Grüner Veltliner is a white grape best known in Austria, and, to a lesser extent, throughout eastern Europe. The name “Grüner Veltliner” (“grooh-ner VELT-leehn-er”) can be difficult to pronounce, so it is sometimes colloquially referred to as “Grüner”.
The Grüner Veltliner grape is versatile and can produce a wide array of wines, from light and quaffable to rich and concentrated. The best dry Grüner Veltliners are perfumed, bone dry and full bodied, with high acidity and distinctive notes of spice and white pepper. It tends to offer citrus fruit flavors of lemon, lime and grapefruit. The best sweet wines produced from Grüner Veltliner showcase pronounced aromas of baking spice and stone fruit, with ripe fruit flavors and a rich, full mouthfeel that are balanced by ample acidity.
In the vineyard, Grüner Veltliner ripens too late for most of northern Europe, faring considerably better in eastern countries. Grüner Veltliner is susceptible to downy and powdery mildew. It can be highly productive, with large yields of small berries. Higher yields produce lesser quality wines of little varietal character, so top producers tightly control yields. Those wines produced using restricted yield are full bodied and rich, capable of long bottle ageing.
As Austria’s most widely planted grape variety, Grüner Veltliner is unsurprisingly found throughout the country. It is at its best in regions like Kamptal, Kremstal, Vienna, Wachau, Wagram and Weinviertel, and high-quality wines from the Wachau can be classified using the regional’s unique classification system—Steinfeder, Federspiel and Smaragd. Top producers here tend to make Grüner Veltliner wines in a rich, full-bodied style.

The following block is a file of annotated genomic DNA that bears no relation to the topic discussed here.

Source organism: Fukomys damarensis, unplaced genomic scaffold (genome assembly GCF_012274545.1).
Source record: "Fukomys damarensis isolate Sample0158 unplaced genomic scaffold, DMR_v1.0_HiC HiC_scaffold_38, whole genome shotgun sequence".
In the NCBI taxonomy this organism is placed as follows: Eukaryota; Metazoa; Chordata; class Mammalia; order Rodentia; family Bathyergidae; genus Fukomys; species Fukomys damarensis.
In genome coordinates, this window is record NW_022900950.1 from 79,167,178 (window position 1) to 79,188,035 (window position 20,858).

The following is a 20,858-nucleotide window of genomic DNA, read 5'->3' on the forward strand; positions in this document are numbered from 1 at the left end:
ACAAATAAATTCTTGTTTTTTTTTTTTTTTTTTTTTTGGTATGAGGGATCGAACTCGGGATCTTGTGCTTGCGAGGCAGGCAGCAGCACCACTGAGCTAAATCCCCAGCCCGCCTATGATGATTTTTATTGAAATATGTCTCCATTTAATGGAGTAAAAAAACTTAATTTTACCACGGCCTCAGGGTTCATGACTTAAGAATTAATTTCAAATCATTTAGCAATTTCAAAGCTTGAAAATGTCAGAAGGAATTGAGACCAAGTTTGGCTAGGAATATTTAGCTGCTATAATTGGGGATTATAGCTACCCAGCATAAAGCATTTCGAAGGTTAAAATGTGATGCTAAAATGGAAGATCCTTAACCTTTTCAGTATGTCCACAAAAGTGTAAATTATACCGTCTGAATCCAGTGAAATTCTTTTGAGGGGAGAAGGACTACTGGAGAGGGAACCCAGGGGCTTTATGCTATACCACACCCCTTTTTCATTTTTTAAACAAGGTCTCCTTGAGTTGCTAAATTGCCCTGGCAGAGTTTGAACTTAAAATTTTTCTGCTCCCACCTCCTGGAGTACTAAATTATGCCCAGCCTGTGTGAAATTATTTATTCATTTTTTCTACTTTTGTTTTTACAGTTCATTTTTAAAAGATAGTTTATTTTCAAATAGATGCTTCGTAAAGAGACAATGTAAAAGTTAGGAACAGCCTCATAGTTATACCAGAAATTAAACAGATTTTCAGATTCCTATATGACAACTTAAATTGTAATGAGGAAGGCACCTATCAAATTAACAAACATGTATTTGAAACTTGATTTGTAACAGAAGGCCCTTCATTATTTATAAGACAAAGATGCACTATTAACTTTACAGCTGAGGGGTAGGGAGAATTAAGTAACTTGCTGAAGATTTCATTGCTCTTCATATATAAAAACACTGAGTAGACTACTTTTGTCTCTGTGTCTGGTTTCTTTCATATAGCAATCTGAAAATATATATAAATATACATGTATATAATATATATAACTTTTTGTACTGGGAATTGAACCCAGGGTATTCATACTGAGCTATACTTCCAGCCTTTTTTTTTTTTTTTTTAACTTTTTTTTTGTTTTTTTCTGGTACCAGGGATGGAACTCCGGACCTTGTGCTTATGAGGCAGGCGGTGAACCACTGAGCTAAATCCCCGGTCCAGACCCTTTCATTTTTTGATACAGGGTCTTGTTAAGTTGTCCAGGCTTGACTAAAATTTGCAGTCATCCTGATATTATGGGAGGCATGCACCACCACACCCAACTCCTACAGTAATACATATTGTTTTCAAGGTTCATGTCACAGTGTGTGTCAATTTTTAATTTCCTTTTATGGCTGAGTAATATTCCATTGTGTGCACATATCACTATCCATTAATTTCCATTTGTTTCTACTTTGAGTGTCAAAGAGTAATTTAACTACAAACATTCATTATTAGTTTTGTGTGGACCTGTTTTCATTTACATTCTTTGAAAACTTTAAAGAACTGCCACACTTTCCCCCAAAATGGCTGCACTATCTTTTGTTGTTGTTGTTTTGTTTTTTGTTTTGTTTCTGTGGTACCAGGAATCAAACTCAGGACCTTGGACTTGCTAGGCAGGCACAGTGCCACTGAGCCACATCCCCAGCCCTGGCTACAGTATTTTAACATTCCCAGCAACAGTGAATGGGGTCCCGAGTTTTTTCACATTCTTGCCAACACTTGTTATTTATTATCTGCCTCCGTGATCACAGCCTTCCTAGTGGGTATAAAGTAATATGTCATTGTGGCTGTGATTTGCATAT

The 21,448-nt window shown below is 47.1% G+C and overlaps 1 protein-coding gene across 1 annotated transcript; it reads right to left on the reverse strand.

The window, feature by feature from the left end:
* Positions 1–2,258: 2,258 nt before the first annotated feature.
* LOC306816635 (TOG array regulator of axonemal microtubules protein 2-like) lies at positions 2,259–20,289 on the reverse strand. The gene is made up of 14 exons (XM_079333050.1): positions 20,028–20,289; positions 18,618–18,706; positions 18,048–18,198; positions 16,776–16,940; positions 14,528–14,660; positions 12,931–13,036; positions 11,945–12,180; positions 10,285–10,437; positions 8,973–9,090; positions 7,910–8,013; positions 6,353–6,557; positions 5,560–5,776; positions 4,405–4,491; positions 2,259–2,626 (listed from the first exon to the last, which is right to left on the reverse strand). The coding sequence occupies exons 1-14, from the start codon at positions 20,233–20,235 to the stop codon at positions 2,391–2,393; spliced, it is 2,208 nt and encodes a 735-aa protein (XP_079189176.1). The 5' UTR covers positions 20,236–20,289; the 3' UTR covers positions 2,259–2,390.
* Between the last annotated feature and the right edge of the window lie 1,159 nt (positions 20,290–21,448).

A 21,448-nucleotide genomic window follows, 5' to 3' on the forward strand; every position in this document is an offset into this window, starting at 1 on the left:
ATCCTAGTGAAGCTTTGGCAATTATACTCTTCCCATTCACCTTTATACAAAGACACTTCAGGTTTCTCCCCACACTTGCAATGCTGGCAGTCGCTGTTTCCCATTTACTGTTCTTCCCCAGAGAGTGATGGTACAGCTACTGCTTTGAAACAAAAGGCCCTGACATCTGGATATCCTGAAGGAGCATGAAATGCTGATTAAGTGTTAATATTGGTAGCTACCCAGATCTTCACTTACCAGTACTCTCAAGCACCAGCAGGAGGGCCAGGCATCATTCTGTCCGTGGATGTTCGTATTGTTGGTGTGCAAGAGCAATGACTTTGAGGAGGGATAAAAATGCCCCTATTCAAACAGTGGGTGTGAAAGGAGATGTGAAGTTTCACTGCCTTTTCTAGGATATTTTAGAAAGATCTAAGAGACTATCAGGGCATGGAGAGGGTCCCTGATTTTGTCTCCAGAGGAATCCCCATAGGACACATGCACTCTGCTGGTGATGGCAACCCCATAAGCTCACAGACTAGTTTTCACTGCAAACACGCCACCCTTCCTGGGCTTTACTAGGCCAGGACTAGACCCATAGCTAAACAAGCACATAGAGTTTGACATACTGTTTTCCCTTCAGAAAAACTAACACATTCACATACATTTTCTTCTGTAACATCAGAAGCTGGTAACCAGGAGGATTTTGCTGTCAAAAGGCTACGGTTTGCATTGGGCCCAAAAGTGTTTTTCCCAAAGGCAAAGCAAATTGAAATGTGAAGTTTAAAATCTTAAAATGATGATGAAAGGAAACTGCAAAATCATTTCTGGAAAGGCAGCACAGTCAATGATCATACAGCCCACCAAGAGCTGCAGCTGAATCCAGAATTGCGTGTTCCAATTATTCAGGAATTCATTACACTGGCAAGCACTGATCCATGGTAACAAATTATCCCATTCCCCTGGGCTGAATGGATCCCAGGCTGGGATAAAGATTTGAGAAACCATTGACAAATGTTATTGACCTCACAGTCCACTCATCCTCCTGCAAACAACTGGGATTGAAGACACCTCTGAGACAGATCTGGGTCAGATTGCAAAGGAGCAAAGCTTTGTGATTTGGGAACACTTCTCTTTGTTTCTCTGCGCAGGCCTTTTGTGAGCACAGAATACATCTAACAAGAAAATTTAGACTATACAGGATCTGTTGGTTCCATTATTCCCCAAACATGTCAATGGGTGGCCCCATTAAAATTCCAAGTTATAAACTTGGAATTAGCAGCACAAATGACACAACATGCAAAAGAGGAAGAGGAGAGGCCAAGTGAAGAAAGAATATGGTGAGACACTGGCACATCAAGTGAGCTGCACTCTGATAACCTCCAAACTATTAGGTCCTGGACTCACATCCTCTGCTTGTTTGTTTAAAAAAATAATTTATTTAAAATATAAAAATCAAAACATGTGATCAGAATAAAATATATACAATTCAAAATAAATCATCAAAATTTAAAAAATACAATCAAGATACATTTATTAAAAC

Austrian Grüner Veltliner may be used as the base wine for sparkling Sekt wines, while simple and youthful examples are customarily served by the glass at the traditional Austrian tavern, or Heuriger.
Beyond Austria, Grüner Veltliner is produced in the Czech Republic, Hungary, Italy and Germany. In the Czech Republic, the grape is known as either Veltlin or Veltínskè Zelené. Sprinkled throughout Hungary, Grüner Veltliner is known as Zöld Veltlini. It is grown in Slovakia as Veltlinske Zelené, and in Slovenia as Zeleni Vetlinac. Some plantings can also be found in the Rheinhessen region of Germany, and Alto Adige in Italy, where it is referred to as Veltliner.
Grüner Veltliner is also grown on a small scale in regions throughout North America. In the U.S., it can be found in various states such as California, Oregon, Maryland, New Jersey, Pennsylvania, Virginia and Washington. Plantings of Grüner Veltliner in Canada are concentrated in British Columbia.
Elsewhere in the New World, Grüner Veltliner can be found in Australia—notably in the Adelaide Hills—and in New Zealand’s Gisborne, Marlborough and Central Otago regions.
Grüner Veltliner has many synonyms other than those already mentioned, including Gruner Veltliner, Grüner Weltliner, Grauer Veltliner and Veltliner Gruner. This wine should not be confused with either Roter Veltliner or Frühoter Veltliner, two unrelated Austrian grape varieties.
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